Sunday 2nd November 9am Worship
Sermon Series: Advent Conspiracy
Title: Worship Fully
Bible Reading: Luke 1:5-22
Preacher: Phil Swain
Last I stumbled upon an Ikea TV ad from Spain which had a brilliant message. I would show it to you except that it is in Spanish and the subtitles are small – so I will explain it instead. They had a group of 10 families – the took aside the kids whom they gave a piece of paper to and asked them to write a letter to Santa about what they wanted as a present from Santa this Christmas. The kids wrote things like a bike, guitar, Nintendo Wii, lots of different stuff. One kid had a catalogue and was pointing – I want that, that, that, that!
Then the kids were asked to write a letter to their parents about what they wanted as a present this Christmas from their Mum and Dad. Do you know what they wrote? They wrote things like “To read a book to me” “To play soccer together” “For dad to have dinner with us more often” “To spend a whole day together”. They showed both letters to the parents – who of course teared up reading them. One parent said, “We give them so much stuff and forget what they also want”.
It’s a great ad – if you put aside the irony that it was made by IKEA who wants to sell us lots of stuff. The ad resonates with us because we all feel this tension at Christmas.
On one hand the world is shouting out a story – a Christmas Narrative that says that if you love someone you need to show them how much you love them by buying lots of stuff. And so we spend, spend, spend – over a trillion dollars last year was spent in western countries for Christmas. The story of Santa is about a kind man who brings us – stuff. The kids in the TV knew the story. You ask Santa for toys and games and stuff because that’s all Santa can bring. Santa can’t play soccer with you or have dinner with you. Santa only bring you toys. And so, buy, buy, buy is the world’s narrative of Christmas. Show your love through presents. Whether it is presents or food or expensive holidays … the world tells us we need more, more, more. It is so clearly proclaimed through the media year after year. And yet, many of us long for another story. There must be a better narrative for Christmas. In our hearts we know that the mindless consuming is not a Christian way to celebrate the birth of Jesus our saviour. There must be another narrative.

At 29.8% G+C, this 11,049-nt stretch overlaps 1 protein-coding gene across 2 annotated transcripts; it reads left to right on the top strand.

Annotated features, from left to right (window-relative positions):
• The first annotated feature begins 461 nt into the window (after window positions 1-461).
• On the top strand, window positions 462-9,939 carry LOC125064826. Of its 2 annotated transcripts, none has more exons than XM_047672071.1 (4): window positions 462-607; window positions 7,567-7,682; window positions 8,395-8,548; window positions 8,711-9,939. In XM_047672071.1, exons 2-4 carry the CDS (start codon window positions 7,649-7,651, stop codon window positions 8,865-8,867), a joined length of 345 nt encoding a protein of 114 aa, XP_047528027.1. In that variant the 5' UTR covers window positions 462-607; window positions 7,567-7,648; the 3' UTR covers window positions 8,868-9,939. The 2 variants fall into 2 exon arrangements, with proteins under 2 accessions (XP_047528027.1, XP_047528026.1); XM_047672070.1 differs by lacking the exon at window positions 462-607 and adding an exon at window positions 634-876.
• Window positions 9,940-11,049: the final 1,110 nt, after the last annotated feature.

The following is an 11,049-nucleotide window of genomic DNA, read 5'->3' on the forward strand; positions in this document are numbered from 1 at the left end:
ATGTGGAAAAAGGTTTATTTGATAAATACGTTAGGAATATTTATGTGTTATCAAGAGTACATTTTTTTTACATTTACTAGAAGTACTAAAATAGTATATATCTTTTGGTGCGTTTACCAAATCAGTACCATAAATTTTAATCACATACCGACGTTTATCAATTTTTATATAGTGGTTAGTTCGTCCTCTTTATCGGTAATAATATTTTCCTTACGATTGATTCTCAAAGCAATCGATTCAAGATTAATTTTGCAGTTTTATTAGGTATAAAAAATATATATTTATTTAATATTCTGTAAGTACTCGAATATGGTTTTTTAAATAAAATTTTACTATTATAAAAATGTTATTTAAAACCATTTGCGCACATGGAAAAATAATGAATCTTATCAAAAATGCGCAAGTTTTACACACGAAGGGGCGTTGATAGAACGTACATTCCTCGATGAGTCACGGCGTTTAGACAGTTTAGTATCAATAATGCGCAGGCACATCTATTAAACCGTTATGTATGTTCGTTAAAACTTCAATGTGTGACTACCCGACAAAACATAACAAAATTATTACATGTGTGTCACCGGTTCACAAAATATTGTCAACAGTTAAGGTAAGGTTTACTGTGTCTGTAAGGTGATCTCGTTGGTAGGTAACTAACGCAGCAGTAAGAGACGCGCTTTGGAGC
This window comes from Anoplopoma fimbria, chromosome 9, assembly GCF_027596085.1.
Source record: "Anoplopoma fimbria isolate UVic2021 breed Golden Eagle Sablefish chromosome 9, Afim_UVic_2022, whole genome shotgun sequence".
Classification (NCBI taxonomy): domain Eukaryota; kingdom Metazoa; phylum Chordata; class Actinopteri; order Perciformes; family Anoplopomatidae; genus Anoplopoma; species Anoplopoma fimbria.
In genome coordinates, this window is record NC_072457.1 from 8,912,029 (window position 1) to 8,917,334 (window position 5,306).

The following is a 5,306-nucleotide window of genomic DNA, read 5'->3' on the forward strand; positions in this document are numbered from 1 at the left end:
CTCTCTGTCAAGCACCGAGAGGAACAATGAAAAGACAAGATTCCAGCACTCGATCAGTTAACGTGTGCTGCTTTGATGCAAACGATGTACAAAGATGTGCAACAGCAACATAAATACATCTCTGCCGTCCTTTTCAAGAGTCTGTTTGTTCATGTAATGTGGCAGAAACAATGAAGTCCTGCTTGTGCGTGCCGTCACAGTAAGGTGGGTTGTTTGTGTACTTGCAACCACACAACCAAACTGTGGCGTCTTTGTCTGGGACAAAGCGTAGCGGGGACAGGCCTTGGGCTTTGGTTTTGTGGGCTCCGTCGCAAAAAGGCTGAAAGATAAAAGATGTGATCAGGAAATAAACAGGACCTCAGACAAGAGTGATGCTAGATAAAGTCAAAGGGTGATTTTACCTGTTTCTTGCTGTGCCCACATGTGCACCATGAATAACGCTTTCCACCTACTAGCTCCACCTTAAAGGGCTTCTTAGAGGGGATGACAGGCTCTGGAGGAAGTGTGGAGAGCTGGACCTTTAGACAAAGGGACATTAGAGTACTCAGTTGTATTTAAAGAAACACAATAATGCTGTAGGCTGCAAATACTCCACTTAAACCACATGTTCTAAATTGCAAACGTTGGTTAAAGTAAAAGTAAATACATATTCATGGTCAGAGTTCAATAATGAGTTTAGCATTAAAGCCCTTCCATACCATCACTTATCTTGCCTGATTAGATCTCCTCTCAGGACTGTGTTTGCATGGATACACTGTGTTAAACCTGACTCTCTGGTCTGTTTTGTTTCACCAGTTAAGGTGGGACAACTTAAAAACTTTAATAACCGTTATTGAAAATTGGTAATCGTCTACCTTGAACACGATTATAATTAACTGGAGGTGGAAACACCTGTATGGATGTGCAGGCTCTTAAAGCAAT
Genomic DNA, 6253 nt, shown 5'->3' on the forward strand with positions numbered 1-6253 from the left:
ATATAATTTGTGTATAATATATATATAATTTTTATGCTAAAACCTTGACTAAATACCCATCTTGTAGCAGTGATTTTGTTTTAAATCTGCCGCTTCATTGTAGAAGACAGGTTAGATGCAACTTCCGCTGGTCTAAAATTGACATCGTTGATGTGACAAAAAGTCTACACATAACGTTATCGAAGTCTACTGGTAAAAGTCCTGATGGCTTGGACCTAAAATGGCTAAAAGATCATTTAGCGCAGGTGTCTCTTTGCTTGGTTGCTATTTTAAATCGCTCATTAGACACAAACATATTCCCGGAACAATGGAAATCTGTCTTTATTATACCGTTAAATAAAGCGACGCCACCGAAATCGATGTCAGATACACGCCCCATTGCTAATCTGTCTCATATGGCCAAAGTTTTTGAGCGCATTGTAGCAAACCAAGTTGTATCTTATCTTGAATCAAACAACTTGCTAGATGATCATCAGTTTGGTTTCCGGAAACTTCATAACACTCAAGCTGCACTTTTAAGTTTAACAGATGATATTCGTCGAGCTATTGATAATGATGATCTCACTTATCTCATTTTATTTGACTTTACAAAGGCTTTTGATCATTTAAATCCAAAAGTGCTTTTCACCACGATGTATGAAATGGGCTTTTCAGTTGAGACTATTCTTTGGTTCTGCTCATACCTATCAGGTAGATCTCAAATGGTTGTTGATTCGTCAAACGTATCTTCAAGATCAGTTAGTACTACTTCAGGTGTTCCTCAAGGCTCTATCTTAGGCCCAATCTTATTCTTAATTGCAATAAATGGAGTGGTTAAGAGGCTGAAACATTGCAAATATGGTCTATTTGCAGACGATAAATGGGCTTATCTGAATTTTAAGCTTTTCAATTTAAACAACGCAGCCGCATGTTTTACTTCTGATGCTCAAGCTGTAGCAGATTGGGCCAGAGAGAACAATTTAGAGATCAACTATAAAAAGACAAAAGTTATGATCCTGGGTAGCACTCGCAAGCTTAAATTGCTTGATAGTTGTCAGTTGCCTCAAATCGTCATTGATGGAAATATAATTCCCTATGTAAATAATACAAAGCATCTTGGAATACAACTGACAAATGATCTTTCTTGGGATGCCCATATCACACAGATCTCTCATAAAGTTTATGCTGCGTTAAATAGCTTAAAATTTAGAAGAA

And there is. There is a second narrative – one that comes from the Biblical story. A narrative of Christmas which is meaningful, full of hope and joy and brings peace and life and love. We believe that this story is not only positive and good – that this story can change the world. And so we are joining a conspiracy. Not in terms of a conspiracy theory but rather we conspire to join with other Christian around the world in calling the world’s Christmas narrative “Fake News” and instead proclaim the good news of Jesus By embracing the four aspects of Advent Conspiracy … worship fully, spend less, give more and love all – it is my hope that we might the world a fuller, richer way to celebrate the joy of Christmas.
Are you ready to be part of this Advent Conspiracy? Let’s jump right in with the first element – WORSHIP FULLY.